Leica has a well-earned reputation for making some of the best camera gear in the world, so it was a pretty big deal when it announced a partnership with Chinese phone manufacturer Huawei, and their first jointly developed phone camera in Huawei’s flagship P9. While Leica isn’t new to partnerships—its splashy name has been stamped on Panasonic gear for years—this did mark the first time its name appeared on an affordable mainstream smartphone.
The claims and potential sounded good! The P9 is equipped with a unique dual-camera design that marketing wants us to believe will take the most glorious photos in the world. Given how much we use our phone cameras, getting some Leica expertise in the mix is a legitimately exciting idea.
Unfortunately, earlier this week it became clear that at least some of the partnership was marketing junk with no substance. The camera guts shipping in the P9 weren’t made in some legendary factory in Germany by Leica, but in China by mass-market producer Sunny Optical.
That isn’t necessarily a bad thing. Leica never claimed to actually manufacture the camera on the P9—it just claimed to work on the design in a quest to develop a camera that “raises smartphone photography to an entirely new level,” as the press materials boldly claim.
The quest appears to have failed.
Tom’s Guide reported similar lackluster low-light performance. The reviewer there also noted that the S7 was much, much sharper. The photo comparison to the left illustrates this point: The woman’s hair looks like it fell out of an 80s rock video when shot on the P9.
In a fresh press release responding to the revelation that Sunny Optical had manufactured the camera guts, Huawei and Leica outlined some key areas where Leica had helped.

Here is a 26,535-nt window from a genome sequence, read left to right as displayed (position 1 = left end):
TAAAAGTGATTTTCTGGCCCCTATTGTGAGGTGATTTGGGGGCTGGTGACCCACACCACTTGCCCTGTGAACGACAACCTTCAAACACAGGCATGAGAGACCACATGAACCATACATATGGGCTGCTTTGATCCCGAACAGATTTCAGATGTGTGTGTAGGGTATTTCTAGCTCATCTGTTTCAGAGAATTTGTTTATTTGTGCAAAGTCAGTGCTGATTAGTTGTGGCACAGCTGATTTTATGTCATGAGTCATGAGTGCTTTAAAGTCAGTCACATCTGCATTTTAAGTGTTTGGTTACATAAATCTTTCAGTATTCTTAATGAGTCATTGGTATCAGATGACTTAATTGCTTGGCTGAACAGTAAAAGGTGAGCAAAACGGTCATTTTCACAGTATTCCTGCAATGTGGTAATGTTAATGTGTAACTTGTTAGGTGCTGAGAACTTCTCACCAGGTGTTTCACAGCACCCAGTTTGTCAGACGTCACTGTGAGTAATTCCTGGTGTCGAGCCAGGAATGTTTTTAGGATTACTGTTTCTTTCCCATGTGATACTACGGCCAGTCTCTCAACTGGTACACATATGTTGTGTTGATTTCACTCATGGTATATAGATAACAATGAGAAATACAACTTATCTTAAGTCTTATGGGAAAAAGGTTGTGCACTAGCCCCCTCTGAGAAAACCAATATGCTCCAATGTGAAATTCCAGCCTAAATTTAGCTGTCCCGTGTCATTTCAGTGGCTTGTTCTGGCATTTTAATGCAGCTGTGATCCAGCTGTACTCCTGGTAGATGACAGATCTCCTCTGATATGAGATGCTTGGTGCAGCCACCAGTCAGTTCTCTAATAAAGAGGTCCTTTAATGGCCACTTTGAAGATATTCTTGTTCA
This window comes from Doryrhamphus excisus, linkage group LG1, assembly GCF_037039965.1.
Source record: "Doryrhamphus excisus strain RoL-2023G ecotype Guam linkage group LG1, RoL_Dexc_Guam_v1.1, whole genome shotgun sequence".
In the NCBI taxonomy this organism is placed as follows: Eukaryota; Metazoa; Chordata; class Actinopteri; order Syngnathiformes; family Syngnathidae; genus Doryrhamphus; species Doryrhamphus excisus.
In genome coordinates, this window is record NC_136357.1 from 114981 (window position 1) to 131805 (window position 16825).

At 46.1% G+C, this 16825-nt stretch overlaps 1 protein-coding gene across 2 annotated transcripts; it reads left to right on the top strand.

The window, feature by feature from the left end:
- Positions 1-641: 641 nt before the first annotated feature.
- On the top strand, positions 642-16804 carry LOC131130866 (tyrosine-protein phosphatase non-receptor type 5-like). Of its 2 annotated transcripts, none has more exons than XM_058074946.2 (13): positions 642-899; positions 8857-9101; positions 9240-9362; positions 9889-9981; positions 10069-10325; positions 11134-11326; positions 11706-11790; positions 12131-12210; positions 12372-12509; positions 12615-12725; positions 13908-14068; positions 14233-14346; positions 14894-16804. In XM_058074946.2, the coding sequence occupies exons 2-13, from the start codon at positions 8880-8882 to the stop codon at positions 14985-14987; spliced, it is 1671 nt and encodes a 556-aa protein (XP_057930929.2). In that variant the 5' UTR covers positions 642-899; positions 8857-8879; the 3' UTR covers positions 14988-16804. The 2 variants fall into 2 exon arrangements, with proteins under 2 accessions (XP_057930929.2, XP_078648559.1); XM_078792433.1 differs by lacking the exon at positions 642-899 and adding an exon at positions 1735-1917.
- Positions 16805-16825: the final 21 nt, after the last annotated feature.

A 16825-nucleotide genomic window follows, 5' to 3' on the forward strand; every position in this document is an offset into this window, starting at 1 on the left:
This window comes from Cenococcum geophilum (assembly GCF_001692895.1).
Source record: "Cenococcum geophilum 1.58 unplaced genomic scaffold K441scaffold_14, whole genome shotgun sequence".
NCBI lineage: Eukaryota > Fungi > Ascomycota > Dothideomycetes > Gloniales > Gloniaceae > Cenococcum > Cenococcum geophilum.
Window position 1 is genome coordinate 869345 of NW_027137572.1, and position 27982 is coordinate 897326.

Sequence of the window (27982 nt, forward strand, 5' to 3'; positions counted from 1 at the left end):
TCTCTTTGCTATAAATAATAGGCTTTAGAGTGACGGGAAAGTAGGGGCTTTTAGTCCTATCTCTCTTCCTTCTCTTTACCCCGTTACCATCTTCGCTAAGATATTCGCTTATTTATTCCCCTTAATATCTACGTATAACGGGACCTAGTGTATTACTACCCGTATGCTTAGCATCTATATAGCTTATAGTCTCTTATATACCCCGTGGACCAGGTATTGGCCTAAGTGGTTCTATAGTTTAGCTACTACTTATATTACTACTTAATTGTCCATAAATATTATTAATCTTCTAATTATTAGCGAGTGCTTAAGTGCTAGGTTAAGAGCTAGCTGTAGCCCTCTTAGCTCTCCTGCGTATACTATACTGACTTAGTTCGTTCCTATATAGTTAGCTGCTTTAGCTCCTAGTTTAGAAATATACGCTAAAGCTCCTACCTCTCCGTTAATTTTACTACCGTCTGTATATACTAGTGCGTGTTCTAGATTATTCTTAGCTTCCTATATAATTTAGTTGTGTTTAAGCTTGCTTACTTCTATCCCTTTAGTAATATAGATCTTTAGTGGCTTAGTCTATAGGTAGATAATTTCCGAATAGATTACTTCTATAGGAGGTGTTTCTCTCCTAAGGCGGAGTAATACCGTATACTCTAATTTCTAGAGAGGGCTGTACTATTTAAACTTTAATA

- Definition of imaging quality in terms of color rendition/color fidelity, white balance, stray light reduction (“ghost & flare effects”), exposure precision, dynamic range, sharpness and noise characteristics.
- Processing of image data with the aid of long-standing Leica optical and signal processing expertise
Our bolding above emphasizes the specific areas in which reviewers find the P9 really dropped the ball. In other words, Leica is owning its role in developing what are ultimately failed features.
While Leica’s name may be slapped onto Huawei’s newest phone, it’s clear that the branding, and theoretical partnership it implies, did nothing to improve actual performance. Distinguished companies sticking their names on products isn’t new. Just about every major speaker company has somehow wound up with their name attached to a laptop with also-ran audio. The takeaway, if it’s not obvious, is that just because a prestigious name is slapped on a piece of tech doesn’t mean it’s going to be good. Don’t believe the hype.